Running is, hands down, one of the most efficient forms of physical exercise. Not only does running provide an effective cardio workout, but it also provides important benefits to bones, joints, and muscles. However, for as great of an exercise that running is, it can be difficult for beginners to get started and stay motivated. Listed below are a few tips for beginners looking to complete a 2k run.
Although this first step may seem trivial, how you dress for exercise can make a difference. Overdressing, or under dressing, for the elements can make your run less enjoyable and more difficult. If under dressed in cold weather, the body must redirect energy to regulate body temperature, which will make an already-tough endeavor even more difficult. If overdressed in warm weather, excessive sweating or an extreme rise in body temperature can dramatically increase the difficulty level of the activity. New runners should dress in layers that can easily be shed, and also keep in mind this general rule of thumb: dress for running as if the outside temperature is 20o warmer.
When tackling the 2k distance for the first time, start slowly. While it may be tempting to start the run at a fast clip in order to complete the run quickly, doing so will only result in difficulties later on. Begin with the mindset that the first 1k will be your slowest, and that you will run faster for your second 1k, if possible. Approaching the run in this way will ensure you keep from burning out too soon.
If necessary, walk
If completing 2k all at once is too difficult, do not be afraid to incorporate planned walk breaks. For instance, many new runners benefit from a run-walk-run program where they alternate running for 2:00 and walking for 1:00. As running becomes easier, increase the amount of time spent running, and decrease the amount of time spent walking. Alternatively, some beginners find that running for distance is more enjoyable. In this case, alternate running 300 m and walking 100 m. Eventually, running the entire 2k distance will be easy!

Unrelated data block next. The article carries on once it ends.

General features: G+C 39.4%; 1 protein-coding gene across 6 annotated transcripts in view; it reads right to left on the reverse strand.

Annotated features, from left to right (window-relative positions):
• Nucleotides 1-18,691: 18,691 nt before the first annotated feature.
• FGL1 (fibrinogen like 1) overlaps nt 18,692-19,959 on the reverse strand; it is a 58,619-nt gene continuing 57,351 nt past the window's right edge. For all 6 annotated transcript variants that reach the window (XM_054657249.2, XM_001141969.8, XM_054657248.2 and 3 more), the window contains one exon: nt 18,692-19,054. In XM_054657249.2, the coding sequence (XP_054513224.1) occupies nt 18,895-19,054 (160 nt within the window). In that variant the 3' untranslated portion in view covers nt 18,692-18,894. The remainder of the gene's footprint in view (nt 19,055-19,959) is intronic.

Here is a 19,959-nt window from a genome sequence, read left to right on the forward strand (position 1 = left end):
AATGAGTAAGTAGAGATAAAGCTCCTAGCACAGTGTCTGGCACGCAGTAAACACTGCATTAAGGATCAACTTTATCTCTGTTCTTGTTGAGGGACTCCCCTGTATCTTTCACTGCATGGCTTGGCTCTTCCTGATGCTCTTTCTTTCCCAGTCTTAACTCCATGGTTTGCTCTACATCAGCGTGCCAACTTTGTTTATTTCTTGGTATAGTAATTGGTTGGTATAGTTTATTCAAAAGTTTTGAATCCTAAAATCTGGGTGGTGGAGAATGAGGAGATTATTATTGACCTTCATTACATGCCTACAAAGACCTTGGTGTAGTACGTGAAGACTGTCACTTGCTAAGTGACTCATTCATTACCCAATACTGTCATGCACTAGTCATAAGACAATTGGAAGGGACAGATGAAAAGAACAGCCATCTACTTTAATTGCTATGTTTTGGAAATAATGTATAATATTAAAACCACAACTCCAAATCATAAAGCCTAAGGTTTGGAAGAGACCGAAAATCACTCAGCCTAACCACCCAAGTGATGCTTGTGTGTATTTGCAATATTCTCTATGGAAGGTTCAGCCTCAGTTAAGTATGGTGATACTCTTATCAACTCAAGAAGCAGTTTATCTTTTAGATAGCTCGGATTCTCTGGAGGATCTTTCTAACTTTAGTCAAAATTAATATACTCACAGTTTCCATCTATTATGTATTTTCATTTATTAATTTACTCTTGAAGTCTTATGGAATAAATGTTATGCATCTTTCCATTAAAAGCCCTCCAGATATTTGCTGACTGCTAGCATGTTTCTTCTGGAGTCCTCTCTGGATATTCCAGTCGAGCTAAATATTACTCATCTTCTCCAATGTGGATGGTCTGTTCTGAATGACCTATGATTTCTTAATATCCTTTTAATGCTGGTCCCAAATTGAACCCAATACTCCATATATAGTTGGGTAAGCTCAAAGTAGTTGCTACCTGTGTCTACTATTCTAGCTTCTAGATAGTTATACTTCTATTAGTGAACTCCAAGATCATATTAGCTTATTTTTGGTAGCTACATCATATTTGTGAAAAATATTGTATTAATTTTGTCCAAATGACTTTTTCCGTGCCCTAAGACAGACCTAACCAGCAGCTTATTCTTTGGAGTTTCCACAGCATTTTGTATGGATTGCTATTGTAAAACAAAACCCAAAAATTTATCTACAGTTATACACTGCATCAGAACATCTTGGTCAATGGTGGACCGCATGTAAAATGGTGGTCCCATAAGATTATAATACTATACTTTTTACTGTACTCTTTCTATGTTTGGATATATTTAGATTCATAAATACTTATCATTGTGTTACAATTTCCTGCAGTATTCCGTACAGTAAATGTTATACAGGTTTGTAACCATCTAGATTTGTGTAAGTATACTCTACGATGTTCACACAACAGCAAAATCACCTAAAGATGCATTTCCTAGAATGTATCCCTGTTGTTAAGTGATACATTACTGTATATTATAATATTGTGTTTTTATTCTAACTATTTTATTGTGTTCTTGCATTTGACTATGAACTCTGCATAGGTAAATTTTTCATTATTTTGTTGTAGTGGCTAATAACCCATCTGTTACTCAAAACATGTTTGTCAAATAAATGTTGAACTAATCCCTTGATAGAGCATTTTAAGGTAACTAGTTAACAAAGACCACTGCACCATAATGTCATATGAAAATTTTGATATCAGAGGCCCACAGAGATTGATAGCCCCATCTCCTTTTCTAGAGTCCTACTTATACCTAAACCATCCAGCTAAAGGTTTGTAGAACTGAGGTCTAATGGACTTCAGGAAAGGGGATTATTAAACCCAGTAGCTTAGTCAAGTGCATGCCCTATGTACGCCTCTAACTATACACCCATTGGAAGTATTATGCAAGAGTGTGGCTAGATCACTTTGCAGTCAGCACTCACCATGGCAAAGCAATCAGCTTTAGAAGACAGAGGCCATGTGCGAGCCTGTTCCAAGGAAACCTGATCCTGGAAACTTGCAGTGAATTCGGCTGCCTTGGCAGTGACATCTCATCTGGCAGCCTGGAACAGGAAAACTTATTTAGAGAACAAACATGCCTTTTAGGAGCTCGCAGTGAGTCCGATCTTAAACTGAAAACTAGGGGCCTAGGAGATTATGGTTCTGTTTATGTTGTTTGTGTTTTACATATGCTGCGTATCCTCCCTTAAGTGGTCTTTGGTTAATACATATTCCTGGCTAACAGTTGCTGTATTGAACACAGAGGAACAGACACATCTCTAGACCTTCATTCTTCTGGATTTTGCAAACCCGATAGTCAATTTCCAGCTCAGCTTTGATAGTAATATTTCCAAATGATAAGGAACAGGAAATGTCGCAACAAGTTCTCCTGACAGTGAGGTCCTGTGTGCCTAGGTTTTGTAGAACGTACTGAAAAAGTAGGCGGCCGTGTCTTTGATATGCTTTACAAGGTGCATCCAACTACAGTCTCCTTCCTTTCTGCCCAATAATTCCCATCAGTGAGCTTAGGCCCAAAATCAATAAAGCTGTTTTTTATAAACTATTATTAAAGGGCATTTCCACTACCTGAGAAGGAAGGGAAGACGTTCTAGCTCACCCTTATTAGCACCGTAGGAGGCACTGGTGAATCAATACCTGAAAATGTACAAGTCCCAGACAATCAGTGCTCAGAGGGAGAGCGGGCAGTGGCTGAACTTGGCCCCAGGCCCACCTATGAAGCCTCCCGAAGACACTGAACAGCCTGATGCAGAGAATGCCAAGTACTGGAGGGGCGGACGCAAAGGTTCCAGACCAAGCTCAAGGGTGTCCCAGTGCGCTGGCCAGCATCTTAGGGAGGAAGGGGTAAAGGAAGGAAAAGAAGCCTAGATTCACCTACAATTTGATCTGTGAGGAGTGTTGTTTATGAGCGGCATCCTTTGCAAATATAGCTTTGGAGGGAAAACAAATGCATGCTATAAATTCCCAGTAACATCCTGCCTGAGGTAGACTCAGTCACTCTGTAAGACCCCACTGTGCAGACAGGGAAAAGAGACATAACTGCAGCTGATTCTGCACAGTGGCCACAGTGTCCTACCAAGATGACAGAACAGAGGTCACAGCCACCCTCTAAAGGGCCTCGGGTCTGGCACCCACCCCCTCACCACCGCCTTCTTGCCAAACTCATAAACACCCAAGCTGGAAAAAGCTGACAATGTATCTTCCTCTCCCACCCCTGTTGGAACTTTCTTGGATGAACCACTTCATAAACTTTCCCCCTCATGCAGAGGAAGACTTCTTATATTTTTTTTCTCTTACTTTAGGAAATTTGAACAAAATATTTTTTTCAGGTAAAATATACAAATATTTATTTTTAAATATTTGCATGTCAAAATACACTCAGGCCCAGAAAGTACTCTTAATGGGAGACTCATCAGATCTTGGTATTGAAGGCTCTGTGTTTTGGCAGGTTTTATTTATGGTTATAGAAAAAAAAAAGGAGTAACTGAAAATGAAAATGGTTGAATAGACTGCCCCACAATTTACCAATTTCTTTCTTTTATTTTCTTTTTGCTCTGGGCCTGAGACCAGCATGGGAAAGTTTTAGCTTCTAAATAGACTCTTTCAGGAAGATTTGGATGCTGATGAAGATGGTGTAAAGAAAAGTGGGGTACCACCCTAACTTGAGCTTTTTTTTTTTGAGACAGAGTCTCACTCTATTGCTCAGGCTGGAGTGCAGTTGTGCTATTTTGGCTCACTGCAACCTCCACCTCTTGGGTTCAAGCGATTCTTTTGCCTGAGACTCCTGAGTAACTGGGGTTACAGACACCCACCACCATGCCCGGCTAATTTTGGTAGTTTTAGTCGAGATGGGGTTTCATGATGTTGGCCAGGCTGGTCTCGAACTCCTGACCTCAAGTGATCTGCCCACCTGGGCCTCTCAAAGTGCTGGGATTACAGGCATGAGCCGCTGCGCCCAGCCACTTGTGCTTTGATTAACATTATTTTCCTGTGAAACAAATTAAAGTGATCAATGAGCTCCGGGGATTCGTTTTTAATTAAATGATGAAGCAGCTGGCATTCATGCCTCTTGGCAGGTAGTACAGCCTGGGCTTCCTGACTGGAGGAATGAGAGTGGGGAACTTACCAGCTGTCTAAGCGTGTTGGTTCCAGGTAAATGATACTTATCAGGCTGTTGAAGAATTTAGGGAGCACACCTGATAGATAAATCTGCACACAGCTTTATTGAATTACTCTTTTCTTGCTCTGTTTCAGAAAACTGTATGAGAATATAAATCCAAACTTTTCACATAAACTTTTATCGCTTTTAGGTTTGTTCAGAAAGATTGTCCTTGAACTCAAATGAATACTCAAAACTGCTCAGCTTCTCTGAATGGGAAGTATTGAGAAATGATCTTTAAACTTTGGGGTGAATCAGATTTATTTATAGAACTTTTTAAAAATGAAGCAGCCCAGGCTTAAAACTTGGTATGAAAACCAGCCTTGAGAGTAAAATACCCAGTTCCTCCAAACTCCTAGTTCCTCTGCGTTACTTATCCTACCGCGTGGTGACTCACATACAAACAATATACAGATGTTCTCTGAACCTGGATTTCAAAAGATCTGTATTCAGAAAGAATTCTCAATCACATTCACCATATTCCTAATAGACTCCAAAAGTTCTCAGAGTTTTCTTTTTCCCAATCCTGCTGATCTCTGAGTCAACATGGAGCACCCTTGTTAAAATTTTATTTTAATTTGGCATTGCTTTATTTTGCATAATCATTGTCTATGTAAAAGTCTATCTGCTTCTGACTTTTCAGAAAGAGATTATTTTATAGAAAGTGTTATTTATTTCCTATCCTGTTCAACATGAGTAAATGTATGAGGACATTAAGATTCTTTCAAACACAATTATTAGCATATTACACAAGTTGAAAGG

The body is only as strong as the mind. When beginning to run, remember that a positive attitude and outlook on exercise will go a long way. Use reframing strategies to help you continue running. Instead of saying, “running 2k is hard,” think of how good you will feel when you finish. Bargaining strategies can help beginning (and veteran) runners as well. If you find yourself struggling to get through the run, focus on a distant object (such as a tree) and break the run up into smaller segments. For instance, you may tell yourself that if you make it to the tree, you will reward yourself with a special treat. Then, focus on the next object in front of you and think of how you will reward yourself for pushing through the discomfort.
Ultimately, going out for a run should be fun. Do not forget to make the run an enjoyable experience. Invite a friend, explore somewhere new, jog with your dog, or find any (safe) way to make your workout a good experience!